Heuristic vs Mathematically Complete Sources of Uncertainty2020.12.04 12:56 - Anna Rędaszek
A predictive science for many problems of interest requires advanced mathematical and computational tools that explain how the uncertainties, ubiquitous in all modeling and simulation efforts, affect our predictions and understanding of complex phenomena. This remains a fundamental difficulty in most modeling and simulation applications. There are many classification systems for the different uncertainties which occur in modeling and simulation. Most practical uncertainty frameworks are discipline-specific or model-specific. These classification systems define categories of uncertainties which need to be considered for a specific model or application. Such uncertainty frameworks cannot be proved complete, and certainly are not universal. To develop a fully complete set of errors associated with modeling and simulation, it is necessary to define every error that could affect the accuracy of a computational model’s prediction of the real world system, i.e. a set of errors that is theoretically complete. The presentation will show three main types of uncertainty frameworks, including a theoretically complete set of errors that, if accounted for, would result in the correct prediction of reality. The presented theoretically complete set of errors is a set of thirteen distinct difference terms, which are closely related to current practices in verification, validation, and uncertainty quantification. It can be easily shown that these thirteen errors represent a theoretically complete set of errors.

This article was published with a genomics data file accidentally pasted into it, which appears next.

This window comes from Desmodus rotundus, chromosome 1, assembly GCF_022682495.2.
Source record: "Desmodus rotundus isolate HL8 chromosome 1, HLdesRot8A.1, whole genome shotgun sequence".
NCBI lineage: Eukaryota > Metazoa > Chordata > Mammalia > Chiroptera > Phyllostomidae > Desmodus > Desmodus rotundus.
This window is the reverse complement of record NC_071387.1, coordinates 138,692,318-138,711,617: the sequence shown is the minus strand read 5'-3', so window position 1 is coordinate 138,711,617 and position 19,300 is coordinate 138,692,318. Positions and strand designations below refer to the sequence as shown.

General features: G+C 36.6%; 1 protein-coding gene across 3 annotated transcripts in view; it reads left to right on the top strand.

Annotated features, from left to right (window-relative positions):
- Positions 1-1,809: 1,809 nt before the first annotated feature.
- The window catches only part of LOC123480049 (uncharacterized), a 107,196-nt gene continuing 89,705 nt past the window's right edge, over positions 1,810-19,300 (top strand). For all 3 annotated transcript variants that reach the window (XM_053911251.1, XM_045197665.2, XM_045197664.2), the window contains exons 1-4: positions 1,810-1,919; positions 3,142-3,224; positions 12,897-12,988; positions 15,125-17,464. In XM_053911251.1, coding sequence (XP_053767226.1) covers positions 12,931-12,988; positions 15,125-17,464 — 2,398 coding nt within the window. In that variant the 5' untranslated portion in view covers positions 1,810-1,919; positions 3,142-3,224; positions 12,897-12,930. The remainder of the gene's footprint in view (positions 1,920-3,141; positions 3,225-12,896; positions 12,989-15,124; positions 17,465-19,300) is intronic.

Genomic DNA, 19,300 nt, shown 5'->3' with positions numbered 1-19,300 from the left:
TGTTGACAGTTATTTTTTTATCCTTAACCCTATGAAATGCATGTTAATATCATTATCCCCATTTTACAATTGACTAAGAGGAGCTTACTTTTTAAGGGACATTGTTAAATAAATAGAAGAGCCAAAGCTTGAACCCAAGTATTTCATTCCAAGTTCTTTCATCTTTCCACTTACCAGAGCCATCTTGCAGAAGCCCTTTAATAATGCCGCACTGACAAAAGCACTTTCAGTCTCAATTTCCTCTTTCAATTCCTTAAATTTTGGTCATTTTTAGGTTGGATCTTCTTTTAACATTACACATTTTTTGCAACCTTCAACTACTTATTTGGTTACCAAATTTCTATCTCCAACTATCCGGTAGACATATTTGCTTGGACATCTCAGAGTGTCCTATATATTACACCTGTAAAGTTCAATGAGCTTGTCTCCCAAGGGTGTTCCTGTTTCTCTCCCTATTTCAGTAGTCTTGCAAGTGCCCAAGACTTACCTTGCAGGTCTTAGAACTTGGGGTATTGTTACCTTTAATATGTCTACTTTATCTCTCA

M. Dąbrowski, T. Kwiatkowski